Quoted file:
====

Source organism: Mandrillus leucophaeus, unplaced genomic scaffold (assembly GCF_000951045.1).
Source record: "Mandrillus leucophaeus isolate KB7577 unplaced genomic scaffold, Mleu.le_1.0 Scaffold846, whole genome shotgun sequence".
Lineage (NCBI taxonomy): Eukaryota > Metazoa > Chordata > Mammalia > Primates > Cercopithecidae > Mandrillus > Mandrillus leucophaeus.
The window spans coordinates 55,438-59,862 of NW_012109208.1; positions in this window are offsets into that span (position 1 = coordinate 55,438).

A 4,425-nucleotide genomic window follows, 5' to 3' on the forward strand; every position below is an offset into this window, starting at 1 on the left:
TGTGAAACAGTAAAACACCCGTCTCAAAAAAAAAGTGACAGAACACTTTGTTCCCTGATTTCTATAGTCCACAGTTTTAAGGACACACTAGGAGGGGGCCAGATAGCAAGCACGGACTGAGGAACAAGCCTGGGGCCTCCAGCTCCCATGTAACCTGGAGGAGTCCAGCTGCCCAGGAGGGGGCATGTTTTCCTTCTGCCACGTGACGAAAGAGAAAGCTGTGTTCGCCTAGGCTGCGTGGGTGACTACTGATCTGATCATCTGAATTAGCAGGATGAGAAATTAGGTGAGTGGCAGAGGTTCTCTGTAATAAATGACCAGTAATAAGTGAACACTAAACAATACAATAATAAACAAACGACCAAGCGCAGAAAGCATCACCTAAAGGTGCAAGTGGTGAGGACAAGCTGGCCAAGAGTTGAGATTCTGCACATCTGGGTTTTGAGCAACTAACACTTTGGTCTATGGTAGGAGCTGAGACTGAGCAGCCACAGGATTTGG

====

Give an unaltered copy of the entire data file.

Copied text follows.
Source organism: Mandrillus leucophaeus, unplaced genomic scaffold (assembly GCF_000951045.1).
Source record: "Mandrillus leucophaeus isolate KB7577 unplaced genomic scaffold, Mleu.le_1.0 Scaffold846, whole genome shotgun sequence".
Lineage (NCBI taxonomy): Eukaryota > Metazoa > Chordata > Mammalia > Primates > Cercopithecidae > Mandrillus > Mandrillus leucophaeus.
The window spans coordinates 55,438-59,862 of NW_012109208.1; positions in this window are offsets into that span (position 1 = coordinate 55,438).

A 4,425-nucleotide genomic window follows, 5' to 3' on the forward strand; every position below is an offset into this window, starting at 1 on the left:
TGTGAAACAGTAAAACACCCGTCTCAAAAAAAAAGTGACAGAACACTTTGTTCCCTGATTTCTATAGTCCACAGTTTTAAGGACACACTAGGAGGGGGCCAGATAGCAAGCACGGACTGAGGAACAAGCCTGGGGCCTCCAGCTCCCATGTAACCTGGAGGAGTCCAGCTGCCCAGGAGGGGGCATGTTTTCCTTCTGCCACGTGACGAAAGAGAAAGCTGTGTTCGCCTAGGCTGCGTGGGTGACTACTGATCTGATCATCTGAATTAGCAGGATGAGAAATTAGGTGAGTGGCAGAGGTTCTCTGTAATAAATGACCAGTAATAAGTGAACACTAAACAATACAATAATAAACAAACGACCAAGCGCAGAAAGCATCACCTAAAGGTGCAAGTGGTGAGGACAAGCTGGCCAAGAGTTGAGATTCTGCACATCTGGGTTTTGAGCAACTAACACTTTGGTCTATGGTAGGAGCTGAGACTGAGCAGCCACAGGATTTGG